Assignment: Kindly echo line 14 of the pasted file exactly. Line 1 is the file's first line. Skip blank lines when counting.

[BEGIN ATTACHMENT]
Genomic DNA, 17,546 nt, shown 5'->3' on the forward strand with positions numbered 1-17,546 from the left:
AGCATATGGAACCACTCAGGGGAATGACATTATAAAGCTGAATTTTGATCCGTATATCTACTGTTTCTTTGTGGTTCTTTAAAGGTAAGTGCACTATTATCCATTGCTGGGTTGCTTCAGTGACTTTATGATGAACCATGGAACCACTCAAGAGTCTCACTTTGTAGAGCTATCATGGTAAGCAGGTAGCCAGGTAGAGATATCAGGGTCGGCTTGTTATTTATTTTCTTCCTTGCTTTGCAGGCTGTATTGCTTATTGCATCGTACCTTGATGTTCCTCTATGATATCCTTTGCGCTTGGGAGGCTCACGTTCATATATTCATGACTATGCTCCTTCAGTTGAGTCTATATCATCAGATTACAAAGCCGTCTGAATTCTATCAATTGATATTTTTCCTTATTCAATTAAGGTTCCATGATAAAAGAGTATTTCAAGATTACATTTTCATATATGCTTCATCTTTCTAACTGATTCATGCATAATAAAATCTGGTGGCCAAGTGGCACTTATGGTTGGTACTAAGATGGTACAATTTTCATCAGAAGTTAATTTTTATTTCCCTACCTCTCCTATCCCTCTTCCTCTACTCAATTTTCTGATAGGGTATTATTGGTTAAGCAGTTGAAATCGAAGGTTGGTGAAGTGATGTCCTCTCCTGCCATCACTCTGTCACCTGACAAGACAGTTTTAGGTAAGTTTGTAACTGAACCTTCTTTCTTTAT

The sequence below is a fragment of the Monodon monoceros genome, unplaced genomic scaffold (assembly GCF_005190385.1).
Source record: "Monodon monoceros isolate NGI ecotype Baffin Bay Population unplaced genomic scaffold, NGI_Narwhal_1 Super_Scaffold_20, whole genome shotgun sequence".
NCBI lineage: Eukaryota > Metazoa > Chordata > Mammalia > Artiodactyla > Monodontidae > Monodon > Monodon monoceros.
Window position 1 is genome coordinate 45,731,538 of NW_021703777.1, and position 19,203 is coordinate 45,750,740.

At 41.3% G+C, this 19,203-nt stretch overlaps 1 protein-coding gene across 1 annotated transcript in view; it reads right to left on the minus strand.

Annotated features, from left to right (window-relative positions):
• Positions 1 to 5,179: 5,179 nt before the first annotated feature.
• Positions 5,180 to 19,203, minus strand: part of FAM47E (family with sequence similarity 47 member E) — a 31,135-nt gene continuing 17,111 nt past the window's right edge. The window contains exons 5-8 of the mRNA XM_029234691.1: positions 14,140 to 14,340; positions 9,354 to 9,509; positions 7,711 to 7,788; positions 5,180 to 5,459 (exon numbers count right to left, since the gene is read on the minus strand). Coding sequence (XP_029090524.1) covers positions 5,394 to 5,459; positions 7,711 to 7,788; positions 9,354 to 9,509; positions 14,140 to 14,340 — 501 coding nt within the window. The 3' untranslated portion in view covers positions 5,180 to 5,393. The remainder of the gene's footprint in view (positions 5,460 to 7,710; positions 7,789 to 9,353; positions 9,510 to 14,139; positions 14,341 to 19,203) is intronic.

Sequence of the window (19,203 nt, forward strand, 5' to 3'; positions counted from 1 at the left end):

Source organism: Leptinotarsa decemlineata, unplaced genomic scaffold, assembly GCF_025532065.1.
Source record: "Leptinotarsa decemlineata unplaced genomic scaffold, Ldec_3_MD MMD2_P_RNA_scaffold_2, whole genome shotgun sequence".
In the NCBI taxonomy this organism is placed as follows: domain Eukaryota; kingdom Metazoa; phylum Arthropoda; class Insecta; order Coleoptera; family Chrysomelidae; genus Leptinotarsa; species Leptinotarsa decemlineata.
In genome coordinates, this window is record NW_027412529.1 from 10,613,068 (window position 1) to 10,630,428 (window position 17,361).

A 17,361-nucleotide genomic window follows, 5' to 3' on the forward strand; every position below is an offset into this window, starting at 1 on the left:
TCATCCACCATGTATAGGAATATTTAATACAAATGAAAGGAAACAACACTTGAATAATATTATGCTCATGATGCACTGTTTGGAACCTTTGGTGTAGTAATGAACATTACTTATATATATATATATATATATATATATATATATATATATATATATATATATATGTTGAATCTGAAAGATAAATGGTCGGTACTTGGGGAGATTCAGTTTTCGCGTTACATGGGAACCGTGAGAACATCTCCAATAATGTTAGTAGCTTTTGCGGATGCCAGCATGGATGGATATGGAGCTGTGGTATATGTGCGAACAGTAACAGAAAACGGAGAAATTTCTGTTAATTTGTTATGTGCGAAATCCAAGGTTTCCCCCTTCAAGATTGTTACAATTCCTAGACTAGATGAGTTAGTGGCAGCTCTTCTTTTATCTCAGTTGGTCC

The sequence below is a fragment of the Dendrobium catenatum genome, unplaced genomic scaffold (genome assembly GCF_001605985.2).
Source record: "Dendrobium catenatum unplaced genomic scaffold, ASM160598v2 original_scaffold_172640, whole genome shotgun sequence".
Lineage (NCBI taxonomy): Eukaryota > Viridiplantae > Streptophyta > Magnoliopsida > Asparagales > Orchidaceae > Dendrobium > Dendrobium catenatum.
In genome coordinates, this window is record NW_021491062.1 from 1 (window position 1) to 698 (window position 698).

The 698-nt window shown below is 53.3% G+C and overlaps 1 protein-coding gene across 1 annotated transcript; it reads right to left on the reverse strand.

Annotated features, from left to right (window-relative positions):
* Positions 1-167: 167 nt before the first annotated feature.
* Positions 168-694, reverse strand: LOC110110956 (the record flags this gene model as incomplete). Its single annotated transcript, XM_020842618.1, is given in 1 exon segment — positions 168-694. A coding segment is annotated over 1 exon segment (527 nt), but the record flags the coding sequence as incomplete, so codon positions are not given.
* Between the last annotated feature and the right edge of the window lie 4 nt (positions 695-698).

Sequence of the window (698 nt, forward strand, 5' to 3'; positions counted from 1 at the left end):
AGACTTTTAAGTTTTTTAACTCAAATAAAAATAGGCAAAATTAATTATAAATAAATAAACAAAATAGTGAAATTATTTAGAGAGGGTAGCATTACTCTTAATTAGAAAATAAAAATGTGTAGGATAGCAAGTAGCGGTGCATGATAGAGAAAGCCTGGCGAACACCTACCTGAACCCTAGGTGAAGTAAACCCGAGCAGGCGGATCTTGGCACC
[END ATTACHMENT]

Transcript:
In the NCBI taxonomy this organism is placed as follows: domain Eukaryota; kingdom Metazoa; phylum Arthropoda; class Insecta; order Coleoptera; family Chrysomelidae; genus Leptinotarsa; species Leptinotarsa decemlineata.